Real Metrics March 2019

Steady as She Goes

March 2019 was a relatively stable month for the GTA and Toronto housing market. Overall, prices were flat year over year, with slight increases for prices of condos offset by a slight decrease in average transaction prices for detached homes. This has been a consistent trend for a couple years now. Indeed the divergence in price trends (generally) between detached homes and condos has partly been driven by average detached home prices being out of reach of many buyers, in addition to the mortgage stress tests which have reduced borrowing capacity. However, if we believe that markets tend to be efficient over time, we could ascribe some of this to mean reversion. That is, condo price movements have generally lagged that of detached homes over the last 10 and even 20+ years. In Exhibit 1, we illustrate this by comparing condo and detached price movements over different time periods, which shows that condos have started to play some catch up in the last few years.

Exhibit 1: Detached home prices have generally outpaced condos until recently

Back to the March data – volumes were generally down year over year – a consistent trend over the past couple years. However, interestingly, York Region had a strong month of sales which we will discuss in a moment.

Inventory or active listings increased from last year in most markets except York Region, and months of inventory increased modestly from February levels, as an increase in new listing hit the market. With the improved weather, we anticipate both sales and inventories to rise in the coming months from current levels, and anticipate a stable but modestly rising sales price trend.

York Region showing some life!

Last month we provided an update on York Region, as we highlighted the big differences between that market and Toronto. Since the Spring of 2017, markets north of the city – namely municipalities in York region have experienced a more dramatic slowdown than the most other areas of the GTA. It pointed to a likely overvaluation (possibly driven by speculation) in that region. At the peak in February 2017, the average transaction price for a detached home in York Region was approximately $1.466 mm (in Toronto it was $1.574 mm). At the end of March 2019, that number had fallen to $1.093 mm for York (and $1.268 mm for Toronto), a decline of 25% (and 19% for Toronto).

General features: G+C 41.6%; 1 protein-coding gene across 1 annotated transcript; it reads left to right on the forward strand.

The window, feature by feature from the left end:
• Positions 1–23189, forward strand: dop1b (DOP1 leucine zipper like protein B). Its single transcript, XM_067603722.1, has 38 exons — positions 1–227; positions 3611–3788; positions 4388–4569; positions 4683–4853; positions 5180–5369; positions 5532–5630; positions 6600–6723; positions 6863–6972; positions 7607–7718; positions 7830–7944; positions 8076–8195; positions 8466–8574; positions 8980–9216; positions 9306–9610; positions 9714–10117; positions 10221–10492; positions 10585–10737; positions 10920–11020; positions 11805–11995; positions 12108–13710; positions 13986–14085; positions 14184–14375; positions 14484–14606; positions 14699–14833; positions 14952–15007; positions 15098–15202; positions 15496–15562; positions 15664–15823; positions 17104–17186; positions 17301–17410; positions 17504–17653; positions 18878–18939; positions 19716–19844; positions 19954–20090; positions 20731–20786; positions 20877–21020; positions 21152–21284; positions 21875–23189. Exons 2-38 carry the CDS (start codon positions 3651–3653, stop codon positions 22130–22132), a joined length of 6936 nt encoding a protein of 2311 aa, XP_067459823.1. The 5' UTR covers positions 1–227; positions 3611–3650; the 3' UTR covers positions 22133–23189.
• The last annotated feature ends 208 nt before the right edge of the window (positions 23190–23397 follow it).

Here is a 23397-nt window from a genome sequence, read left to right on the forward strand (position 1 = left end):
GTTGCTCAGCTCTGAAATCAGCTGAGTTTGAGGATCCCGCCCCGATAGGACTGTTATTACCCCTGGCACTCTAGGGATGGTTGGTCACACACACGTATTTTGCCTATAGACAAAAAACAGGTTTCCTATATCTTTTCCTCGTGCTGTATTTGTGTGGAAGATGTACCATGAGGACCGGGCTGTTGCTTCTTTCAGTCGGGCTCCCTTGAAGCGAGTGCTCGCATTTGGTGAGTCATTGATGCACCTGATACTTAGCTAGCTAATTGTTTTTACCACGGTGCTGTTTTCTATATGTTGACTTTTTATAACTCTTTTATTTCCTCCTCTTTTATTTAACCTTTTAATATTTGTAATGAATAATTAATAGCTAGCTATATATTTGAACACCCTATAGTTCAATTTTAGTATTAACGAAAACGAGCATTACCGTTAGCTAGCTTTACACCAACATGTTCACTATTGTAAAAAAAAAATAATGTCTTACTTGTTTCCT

While we see continued pressure for York Region, due in part to excess inventory, what was interesting this past month was sales volumes. In March, there were 680 sales transactions of detached homes in York Region, an increase of 13.5% from last year. On an absolute basis, this is the highest level of activity in 22 months. This is unusual given March is not a seasonally strong month (April, May and June are the highest selling months of the year), and can be partly explained by the poor weather in Jan and Feb which pushed some sales into March, but it could also point to some bargain hunting from buyers and/or capitulation among sellers. Nevertheless, one month does not a trend make, but it’s worth noting and watching.

Active listings for detached homes in York Region declined 8.7% from last year, but still remain very high. Current inventory stands at 5.8 months of supply which still points to a buyers market, and a likelihood that prices will remain under pressure. Still, these data points are encouraging given how weak the region has performed for the past year and a half. See exhibits 3-8 for more details.

Rising rents – a trend that will likely persist

Back in 2017, the Ontario government implemented rent controls, and applied them to all rental properties in the province. In effect, it allowed landlords to raise rents only once a year and based on a rate set by the government. So while in-place rents haven’t changed much, street rents or rents of available/vacant units have skyrocketed since 2017. An average one bedroom rental apartment is now around $2,186 per month, up 26% since the beginning of 2017. That’s 26% in two years! Prior to the policy changes, it took nearly 10 years for rents to rise this much! Such are the unintended consequences of rashly implemented policies!

We expect rents to continue to rise in Toronto. For one, property values have and continue to climb, and investors will expect a return on their investment. An offshoot of this of course is that many would be buyers can no longer afford to buy and thus the rental pool has grown. In addition, economic growth in the city and rising population from immigration and migration to Toronto are long term demographic tailwinds which are positive for rent growth.

Exhibit 2: One Bedroom Rents have risen 26% in two years

Exhibit 3: Summary of Activity by Region and Property Type – March 2019

Exhibit 4: Summary of Activity: March 2019 – Detached Homes

Exhibit 5: Summary of Activity: March 2019 – Condos

Exhibit 6: Months of inventory for condos and semis in Toronto remain tight which should continue to support higher pricing; Inventory in York Region remain high

Exhibit 7: Transaction volumes have stabilized in York Region reversing a downward trend

Exhibit 8: Prices for detached homes slipped slightly while condos prices rose slightly